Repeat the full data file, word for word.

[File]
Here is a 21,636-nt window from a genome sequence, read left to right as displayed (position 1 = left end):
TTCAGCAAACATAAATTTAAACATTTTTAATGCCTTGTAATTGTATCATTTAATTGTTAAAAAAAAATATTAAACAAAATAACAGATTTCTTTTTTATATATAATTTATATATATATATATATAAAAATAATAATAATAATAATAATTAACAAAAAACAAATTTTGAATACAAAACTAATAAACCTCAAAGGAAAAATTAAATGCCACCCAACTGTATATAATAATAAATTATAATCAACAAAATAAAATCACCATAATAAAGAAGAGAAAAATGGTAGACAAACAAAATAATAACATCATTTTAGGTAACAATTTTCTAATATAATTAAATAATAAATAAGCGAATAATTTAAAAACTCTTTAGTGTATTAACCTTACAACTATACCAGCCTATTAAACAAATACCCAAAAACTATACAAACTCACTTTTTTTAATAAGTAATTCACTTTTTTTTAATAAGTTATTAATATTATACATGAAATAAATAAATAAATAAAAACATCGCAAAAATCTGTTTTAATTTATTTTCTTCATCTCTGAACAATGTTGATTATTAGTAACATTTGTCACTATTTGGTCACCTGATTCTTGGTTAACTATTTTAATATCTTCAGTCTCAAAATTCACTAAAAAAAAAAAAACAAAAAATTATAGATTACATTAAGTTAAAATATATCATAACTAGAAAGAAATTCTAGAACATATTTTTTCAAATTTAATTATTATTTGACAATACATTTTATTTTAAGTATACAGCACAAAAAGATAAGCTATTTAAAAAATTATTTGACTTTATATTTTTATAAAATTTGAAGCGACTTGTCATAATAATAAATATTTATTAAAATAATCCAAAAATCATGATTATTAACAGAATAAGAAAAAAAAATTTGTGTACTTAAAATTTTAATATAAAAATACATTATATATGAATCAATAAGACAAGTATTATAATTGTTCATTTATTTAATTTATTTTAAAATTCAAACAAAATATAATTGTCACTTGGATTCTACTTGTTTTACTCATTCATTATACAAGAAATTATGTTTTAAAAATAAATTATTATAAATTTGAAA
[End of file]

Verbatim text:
Here is a 21,636-nt window from a genome sequence, read left to right as displayed (position 1 = left end):
TTCAGCAAACATAAATTTAAACATTTTTAATGCCTTGTAATTGTATCATTTAATTGTTAAAAAAAAATATTAAACAAAATAACAGATTTCTTTTTTATATATAATTTATATATATATATATATAAAAATAATAATAATAATAATAATTAACAAAAAACAAATTTTGAATACAAAACTAATAAACCTCAAAGGAAAAATTAAATGCCACCCAACTGTATATAATAATAAATTATAATCAACAAAATAAAATCACCATAATAAAGAAGAGAAAAATGGTAGACAAACAAAATAATAACATCATTTTAGGTAACAATTTTCTAATATAATTAAATAATAAATAAGCGAATAATTTAAAAACTCTTTAGTGTATTAACCTTACAACTATACCAGCCTATTAAACAAATACCCAAAAACTATACAAACTCACTTTTTTTAATAAGTAATTCACTTTTTTTTAATAAGTTATTAATATTATACATGAAATAAATAAATAAATAAAAACATCGCAAAAATCTGTTTTAATTTATTTTCTTCATCTCTGAACAATGTTGATTATTAGTAACATTTGTCACTATTTGGTCACCTGATTCTTGGTTAACTATTTTAATATCTTCAGTCTCAAAATTCACTAAAAAAAAAAAAACAAAAAATTATAGATTACATTAAGTTAAAATATATCATAACTAGAAAGAAATTCTAGAACATATTTTTTCAAATTTAATTATTATTTGACAATACATTTTATTTTAAGTATACAGCACAAAAAGATAAGCTATTTAAAAAATTATTTGACTTTATATTTTTATAAAATTTGAAGCGACTTGTCATAATAATAAATATTTATTAAAATAATCCAAAAATCATGATTATTAACAGAATAAGAAAAAAAAATTTGTGTACTTAAAATTTTAATATAAAAATACATTATATATGAATCAATAAGACAAGTATTATAATTGTTCATTTATTTAATTTATTTTAAAATTCAAACAAAATATAATTGTCACTTGGATTCTACTTGTTTTACTCATTCATTATACAAGAAATTATGTTTTAAAAATAAATTATTATAAATTTGAAA